Standing guard like a post at the gates of Tehran, Iran, is the impressive Azadi Tower (Freedom Tower), which was built in 1971 and consists of eight thousand white marble blocks. A combination of Islamic and Sassanid architectural styles, the fifty-meter-high tower recalls the formation of the Persian Empire and is an interesting combination of modern and ancient cultures.
The tower is part of the cultural complex of Azadi, located on the 50,000 square meter Azadi Square of Tehran, which consists of a museum and several fountains.
The arc rises from Azadi Square, which reflects the Elburz (Alborz) mountain range north of the city. Although not as wonderful as the snow-capped peaks of Mount Damavand, it is a 148-foot masterpiece of polished marble that marks the entrance to this historic city.
The audio - video hall of the complex, which was designed on the Iranian geographical map, shows the regional characteristics of Iran as far as cultural, lifestyle, religious and historical monuments are concerned. A mechanical conveyor allows visitors to visit the hall in complete comfort. Some art galleries and halls have been given temporary fairs and exhibitions.
The architect, Hossein Amanat, won a competition for the design of the monument, which combines elements of Sassanid and Islamic architecture. It is part of the cultural complex Azadi, which is located in the square of Azadi Square in an area of approximately 50,000 m². There are several fountains around the base of the tower and a museum subway.
The iconic monument of Martyrs in Algiers (built, 1982) shows a strong influence of this monument, in its general design as well as its details.
Built with white marble stone from the Esfahan region, there are eight thousand blocks of stone. The stones were all occupied and supplied by Ghanbar Rahimi, whose knowledge of the quarries was unmatched and was known as "Soltan-e-Sang-e-Iran". The shape of each of the blocks was calculated and programmed by a computer to contain all instructions for the work of the building. The actual construction of the tower was carried out and supervised by Iran's finest master Steinmetz, Ghaffar Davarpanah Varnosfaderani. The main financing was provided by a group of five hundred Iranian industrialists. The inauguration took place on 16 October 1971.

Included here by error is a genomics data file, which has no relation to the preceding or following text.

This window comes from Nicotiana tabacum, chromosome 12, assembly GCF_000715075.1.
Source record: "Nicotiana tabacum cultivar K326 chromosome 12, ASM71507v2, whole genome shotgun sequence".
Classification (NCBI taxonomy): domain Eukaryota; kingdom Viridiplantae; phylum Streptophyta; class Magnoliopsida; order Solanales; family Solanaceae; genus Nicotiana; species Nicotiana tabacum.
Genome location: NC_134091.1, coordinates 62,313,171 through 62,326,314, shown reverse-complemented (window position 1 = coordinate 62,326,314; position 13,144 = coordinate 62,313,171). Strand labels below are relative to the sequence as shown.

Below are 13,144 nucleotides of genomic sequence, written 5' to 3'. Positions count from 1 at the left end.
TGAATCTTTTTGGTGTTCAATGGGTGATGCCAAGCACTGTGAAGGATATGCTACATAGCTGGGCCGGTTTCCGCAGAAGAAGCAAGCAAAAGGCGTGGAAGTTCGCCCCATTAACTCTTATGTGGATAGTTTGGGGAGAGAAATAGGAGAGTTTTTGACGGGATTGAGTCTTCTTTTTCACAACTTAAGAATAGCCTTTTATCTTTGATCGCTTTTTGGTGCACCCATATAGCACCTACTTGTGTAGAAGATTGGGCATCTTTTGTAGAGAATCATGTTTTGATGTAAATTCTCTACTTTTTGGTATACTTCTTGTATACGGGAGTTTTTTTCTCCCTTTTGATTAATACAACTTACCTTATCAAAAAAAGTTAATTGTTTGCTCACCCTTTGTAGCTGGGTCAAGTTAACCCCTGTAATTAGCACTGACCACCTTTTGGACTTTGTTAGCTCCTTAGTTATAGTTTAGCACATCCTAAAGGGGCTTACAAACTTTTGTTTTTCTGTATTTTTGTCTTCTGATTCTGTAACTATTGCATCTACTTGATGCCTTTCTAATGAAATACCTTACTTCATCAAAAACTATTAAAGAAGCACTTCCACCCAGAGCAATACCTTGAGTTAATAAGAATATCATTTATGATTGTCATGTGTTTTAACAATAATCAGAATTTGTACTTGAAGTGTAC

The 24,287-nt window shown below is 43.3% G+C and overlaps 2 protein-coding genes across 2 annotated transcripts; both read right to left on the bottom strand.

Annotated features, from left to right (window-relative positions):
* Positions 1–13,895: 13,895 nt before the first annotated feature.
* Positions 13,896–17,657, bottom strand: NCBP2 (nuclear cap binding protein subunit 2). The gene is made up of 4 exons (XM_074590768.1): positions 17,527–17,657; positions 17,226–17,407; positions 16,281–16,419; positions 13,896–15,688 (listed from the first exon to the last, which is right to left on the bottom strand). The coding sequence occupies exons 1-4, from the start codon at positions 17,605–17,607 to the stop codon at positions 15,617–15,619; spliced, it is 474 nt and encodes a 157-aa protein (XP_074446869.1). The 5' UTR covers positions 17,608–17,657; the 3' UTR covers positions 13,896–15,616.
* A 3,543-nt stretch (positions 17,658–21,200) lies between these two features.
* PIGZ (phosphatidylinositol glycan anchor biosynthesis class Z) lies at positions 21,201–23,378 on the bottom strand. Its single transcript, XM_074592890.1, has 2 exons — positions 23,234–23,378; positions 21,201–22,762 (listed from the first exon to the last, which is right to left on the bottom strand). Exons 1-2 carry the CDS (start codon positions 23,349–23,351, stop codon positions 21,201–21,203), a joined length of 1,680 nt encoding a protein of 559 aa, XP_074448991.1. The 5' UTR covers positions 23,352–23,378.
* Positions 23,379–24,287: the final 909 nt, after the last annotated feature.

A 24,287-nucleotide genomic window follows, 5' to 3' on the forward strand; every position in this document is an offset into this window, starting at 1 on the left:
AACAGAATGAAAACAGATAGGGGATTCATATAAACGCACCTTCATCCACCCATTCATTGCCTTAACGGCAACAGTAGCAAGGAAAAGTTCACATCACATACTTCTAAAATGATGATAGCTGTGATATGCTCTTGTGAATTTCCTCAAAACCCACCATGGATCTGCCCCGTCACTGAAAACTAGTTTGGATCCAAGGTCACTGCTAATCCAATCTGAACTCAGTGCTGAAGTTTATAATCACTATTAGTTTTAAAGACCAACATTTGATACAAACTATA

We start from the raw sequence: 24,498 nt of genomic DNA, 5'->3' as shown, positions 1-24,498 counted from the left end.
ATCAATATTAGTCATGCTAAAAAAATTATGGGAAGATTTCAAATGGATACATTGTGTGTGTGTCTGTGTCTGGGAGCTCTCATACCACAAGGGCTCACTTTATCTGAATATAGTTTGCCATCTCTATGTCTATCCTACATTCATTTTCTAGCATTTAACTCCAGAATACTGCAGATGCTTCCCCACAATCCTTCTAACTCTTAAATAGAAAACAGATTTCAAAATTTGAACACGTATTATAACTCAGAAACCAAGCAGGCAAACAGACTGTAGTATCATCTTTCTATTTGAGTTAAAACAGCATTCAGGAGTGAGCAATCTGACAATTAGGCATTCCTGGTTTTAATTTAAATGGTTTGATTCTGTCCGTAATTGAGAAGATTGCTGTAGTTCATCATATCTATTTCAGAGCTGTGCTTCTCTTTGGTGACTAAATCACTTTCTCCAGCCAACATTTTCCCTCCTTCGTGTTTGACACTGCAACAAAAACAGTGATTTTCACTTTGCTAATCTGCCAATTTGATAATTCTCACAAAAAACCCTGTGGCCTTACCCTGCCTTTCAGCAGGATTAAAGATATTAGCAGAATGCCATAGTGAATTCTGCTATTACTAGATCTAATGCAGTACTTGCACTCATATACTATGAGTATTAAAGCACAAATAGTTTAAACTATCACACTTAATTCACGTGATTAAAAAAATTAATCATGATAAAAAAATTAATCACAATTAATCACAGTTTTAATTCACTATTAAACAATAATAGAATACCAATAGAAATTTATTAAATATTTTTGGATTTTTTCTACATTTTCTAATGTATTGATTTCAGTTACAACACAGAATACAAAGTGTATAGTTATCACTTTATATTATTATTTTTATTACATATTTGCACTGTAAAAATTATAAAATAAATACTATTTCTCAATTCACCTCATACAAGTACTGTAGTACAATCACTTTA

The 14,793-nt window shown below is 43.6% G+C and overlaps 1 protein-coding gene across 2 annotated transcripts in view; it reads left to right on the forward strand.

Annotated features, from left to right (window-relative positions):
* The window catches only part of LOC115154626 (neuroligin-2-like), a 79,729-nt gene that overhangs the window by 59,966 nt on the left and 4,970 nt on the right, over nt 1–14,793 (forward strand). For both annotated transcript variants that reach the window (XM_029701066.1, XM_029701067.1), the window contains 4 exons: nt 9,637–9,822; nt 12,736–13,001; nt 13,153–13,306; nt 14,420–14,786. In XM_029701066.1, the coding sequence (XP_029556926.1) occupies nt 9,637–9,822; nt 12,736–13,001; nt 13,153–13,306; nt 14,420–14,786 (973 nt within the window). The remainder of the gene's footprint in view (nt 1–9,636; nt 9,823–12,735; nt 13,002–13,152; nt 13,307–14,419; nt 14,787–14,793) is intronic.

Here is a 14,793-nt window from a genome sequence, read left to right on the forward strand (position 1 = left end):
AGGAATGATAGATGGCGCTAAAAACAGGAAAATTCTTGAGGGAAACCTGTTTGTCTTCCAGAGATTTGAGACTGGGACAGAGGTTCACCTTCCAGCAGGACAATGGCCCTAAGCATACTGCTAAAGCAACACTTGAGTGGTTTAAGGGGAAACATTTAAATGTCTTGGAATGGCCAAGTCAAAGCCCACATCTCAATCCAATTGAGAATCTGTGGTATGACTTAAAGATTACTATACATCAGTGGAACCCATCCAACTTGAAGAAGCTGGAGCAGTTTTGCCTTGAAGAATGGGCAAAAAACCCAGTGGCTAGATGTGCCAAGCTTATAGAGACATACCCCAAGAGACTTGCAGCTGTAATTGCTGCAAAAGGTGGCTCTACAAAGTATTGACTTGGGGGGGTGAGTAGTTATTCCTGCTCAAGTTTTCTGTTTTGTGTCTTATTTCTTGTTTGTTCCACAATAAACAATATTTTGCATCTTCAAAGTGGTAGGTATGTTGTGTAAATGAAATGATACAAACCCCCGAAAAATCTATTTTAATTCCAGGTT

It was built in 1971 to commemorate the 2500th anniversary of the Persian Empire. This "Gateway to Iran" was called the Shahyad Tower, which was called the "King's Memorial" after the 1979 Iranian Revolution . Originally intended To remind the coming generations of the achievements of modern Iran under the Pahlavi dynasty, it has become a symbol for the revival of the country. It is 50 meters (148 ft) in size and completely clad in polished marble.
The entrance of the tower is directly under the main vault and leads into the Azadi Museum on the ground floor. The black walls, the pure, sober lines and the proportions of the whole building create a deliberately strict atmosphere. Heavy doors open onto a kind of crypt where the lighting is dampened. The shock is immediate. The lighting seems to appear there
from the shovels placed here and there, which each contain a unique object. Gold and enamel pieces, painted pottery, marble, the warm nuances of the miniatures and the painted paintings shine like the stars under the black marble walls and the half-darkness of the concrete fabric that forms the ceiling of this cave of miracles. There are about fifty pieces selected from the finest and most precious in Iran. They are in very good condition and each represents a certain period in the history of the country.
The place of honor is occupied by a copy of the Cyrus cylinder (the original is in the British Museum). A translation of the wedge-shaped inscription on the cylinder is written in golden letters on the wall of one of the galleries leading to the audiovisual section of the museum. Opposite, a similar plaque lists the Twelve Points of the White Revolution. Next to the Cyrus cylinder, a magnificent gold plaque commemorates the presentation of the museum to the Shah by the mayor of Tehran.
Among the earliest examples of the history of Iran are square stones, gold foil and terracotta tablets from Susa, covered with wedge-shaped characters of astonishingly strict geometry. Pottery, ceramics, lacquered porcelain (such as the beautiful blue and gold plate from the 17th century Gorgan), a lighted Koran and some extraordinary miniatures mark milestones in the annals of the country up to the 19th century Painted panels from the collection of Farah Pahlavi.
The original exhibition, designed in 1971, was replaced by a new one in 1975, which invited visitors to discover the geographical and natural diversity of Iran with its basic historical elements. The landscapes and works of art, the faces and achievements, calligraphic poems and technical ventures, the life and the hopes of a population were shown by their ancient miniatures and the smiling study of the Iranian generation of children. This creative "sound and light" performance, designed by a Czechoslovak company, required 12,000 meters of film, 20,000 color tablets, 20 film projectors and 120 slide projectors. Five computers operated the entire system.